I will not reprint the entire book. I am simply printing these pre-materials in order to better explain the work to the reader of this blog. With this information, the letters will make more sense.
New Valamo, 5 February 1956
My beloved children!
You have collected my letters and would like to publish them. You know I wrote the letters at different times and to different people, so they are inevitably repetitious. It would be good if I could read them again, but this is impossible as my ailing legs prevent me from coming to you. I am certainly getting decrepit. I am already eighty-three years old. I thank God that my memory, although it grows dull, has not failed me.
I wrote the letters as the Lord laid it upon my heart. I am a man of shy nature and limited mind - of this I am fully aware - and my memory is poor. I have not been to school and I wrote just as I speak.
In those days there was still no kerosene; at night people worked in their huts by the light of a splinter.1 I looked after the fire, always putting a new splinter into the holder, and the embers fell into a ready bucket of water. My father
1. Wood dipped in tallow and used as a torch.
plaited bast2 shoes, and my mother and sisters spun or mended. I also had two brothers. And this is interesting: patches did not exist; a hollow was made in the stove, the glowing coals were raked into it with a coal-rake and in that way a fire was kept alive. If it happened that the coals vent out, mother would say: 'Vanka, go down to Andrew's for coals'. And so I brought coals in a little pot. I blew on the coals, lit a splinter - and there we had light again!
A tailor came to us to make fur coats. He could read, and he began teaching me. I was a dull learner, but my sister learned the letters quickly and reproached me, 'How is it you can't understand? I have learned already, and you still don't understand!' At last I too learned to read.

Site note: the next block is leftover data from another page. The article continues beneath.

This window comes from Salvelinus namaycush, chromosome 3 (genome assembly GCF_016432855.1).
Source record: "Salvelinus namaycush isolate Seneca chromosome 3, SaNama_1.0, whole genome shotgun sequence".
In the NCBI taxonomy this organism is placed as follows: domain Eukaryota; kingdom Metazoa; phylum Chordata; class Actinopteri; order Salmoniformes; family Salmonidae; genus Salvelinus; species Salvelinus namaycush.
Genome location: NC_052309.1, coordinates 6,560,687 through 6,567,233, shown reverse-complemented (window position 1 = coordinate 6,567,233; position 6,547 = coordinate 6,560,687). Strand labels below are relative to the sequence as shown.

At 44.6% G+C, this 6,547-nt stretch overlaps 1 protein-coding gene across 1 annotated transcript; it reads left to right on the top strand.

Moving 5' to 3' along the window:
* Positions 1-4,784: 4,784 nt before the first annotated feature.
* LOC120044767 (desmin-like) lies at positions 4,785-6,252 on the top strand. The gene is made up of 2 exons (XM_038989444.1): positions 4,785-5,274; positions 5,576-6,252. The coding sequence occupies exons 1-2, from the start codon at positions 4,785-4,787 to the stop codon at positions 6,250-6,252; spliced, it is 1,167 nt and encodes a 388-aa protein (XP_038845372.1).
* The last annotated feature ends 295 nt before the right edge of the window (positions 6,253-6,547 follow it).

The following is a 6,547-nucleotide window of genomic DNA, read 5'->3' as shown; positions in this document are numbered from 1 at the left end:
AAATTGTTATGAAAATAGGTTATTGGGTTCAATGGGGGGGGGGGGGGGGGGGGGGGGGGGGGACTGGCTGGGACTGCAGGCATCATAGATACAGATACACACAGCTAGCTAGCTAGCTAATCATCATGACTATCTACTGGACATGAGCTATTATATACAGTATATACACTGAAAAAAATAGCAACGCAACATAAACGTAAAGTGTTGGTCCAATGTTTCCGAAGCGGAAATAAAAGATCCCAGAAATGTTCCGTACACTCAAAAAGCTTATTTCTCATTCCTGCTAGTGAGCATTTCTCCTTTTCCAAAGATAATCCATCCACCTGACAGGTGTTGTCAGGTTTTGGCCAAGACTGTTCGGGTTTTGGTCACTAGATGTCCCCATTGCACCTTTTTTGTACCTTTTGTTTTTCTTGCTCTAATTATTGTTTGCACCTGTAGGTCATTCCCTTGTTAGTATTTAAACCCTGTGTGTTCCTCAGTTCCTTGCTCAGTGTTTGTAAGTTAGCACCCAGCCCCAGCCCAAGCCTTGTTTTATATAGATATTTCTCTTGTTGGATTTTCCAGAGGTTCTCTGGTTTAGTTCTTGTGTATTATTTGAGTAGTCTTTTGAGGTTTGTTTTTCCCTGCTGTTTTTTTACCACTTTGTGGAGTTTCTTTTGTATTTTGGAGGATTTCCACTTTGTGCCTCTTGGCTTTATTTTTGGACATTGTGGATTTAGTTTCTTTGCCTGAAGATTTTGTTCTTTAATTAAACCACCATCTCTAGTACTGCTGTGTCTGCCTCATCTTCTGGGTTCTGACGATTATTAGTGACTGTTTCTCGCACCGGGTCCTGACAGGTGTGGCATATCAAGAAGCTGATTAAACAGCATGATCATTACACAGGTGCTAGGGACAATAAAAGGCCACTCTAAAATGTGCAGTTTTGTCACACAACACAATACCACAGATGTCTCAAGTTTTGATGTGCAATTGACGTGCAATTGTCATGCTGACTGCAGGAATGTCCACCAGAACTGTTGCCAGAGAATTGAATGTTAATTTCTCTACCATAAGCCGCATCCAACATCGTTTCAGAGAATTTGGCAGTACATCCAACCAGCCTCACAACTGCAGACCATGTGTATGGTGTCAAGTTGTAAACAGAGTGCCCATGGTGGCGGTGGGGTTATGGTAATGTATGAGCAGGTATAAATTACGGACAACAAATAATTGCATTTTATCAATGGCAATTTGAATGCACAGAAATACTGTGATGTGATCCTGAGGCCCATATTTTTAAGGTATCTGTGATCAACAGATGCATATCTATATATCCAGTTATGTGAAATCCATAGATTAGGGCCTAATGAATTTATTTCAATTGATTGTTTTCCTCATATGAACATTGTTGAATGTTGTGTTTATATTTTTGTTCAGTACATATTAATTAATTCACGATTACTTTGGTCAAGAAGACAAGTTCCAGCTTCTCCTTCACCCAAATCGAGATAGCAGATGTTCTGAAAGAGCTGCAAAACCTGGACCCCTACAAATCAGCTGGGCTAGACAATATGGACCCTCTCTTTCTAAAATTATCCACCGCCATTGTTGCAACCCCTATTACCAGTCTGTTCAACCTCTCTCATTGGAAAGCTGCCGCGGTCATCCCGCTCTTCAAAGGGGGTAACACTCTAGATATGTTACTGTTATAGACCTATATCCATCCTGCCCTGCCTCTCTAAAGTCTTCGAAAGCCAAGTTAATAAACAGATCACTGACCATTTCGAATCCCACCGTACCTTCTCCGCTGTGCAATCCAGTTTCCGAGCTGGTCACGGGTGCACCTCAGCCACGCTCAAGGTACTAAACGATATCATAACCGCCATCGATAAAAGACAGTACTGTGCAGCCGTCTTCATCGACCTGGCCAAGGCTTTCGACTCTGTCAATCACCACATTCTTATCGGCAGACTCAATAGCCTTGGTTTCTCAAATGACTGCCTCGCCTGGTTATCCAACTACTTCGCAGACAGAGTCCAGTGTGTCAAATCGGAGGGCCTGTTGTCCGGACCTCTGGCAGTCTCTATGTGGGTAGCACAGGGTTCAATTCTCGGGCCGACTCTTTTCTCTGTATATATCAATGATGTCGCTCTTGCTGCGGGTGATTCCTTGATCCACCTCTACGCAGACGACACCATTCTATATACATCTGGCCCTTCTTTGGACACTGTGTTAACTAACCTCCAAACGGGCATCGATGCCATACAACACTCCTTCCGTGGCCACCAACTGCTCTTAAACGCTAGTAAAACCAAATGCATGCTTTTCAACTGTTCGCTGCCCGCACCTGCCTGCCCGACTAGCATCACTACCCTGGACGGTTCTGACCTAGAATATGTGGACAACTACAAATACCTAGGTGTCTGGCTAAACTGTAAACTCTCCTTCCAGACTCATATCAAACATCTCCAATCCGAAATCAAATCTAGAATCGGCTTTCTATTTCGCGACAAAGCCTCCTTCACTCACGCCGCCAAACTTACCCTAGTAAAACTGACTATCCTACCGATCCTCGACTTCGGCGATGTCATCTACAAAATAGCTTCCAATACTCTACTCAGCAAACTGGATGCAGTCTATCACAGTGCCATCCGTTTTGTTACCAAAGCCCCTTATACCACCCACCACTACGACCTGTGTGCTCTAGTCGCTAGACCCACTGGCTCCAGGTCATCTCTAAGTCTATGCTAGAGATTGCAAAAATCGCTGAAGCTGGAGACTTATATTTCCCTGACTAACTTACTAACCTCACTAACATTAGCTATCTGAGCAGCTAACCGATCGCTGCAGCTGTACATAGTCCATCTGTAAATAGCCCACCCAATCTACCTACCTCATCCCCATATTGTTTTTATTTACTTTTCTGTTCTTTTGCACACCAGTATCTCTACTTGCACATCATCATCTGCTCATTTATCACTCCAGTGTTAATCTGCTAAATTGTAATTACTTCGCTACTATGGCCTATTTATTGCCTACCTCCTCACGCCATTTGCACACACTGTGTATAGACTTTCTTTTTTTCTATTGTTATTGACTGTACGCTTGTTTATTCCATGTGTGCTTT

When I had begun reading I acquired a few booklets of Lives of Saints — at that time such booklets were printed. I had a friend of like mind. We pondered together how to be saved. We went on foot to the Nil Hermitage 15 kilometres away. We dried some rusks, put them in a knapsack and off we went. We walked there this way three times. We had heard that a hermitess Matrona was living there in the woods, but we found no way of meeting her. Of course we were rather stupid: we were only thirteen years old.
My eldest brother lived in Petrograd. He was good at business and not stupid; he had an eating-house and he took me in. I lived with him a little while and acquired more booklets all the time. Once when my brother went to the country I went to Konevitsa Monastery. A travelling tnmpanion who knew Finnish turned up. We did not like
2 Flexible tree bark.
Konevitsa, so we went on to Valamo. I stayed at Valamo, but my companion went back to Petrograd. I was then sixteen. My mother came to visit me. When I had spent four years in the monastery I was called up for military service. I served in the rifle battalion for four years - that was the term of service in those days. After my service I lived for a couple of years at my father's and then for the second time came to Valamo in 1900. I have been living in a monastery ever since and it has never entered my mind to return to the world.
I thank the Lord that in his mercy He granted me, sinner that I am, to spend my whole life in a monastery. Whoever reads my letters, I fervently beg him: remember this great sinner in your holy prayers.
A staretz of Valamo Monastery"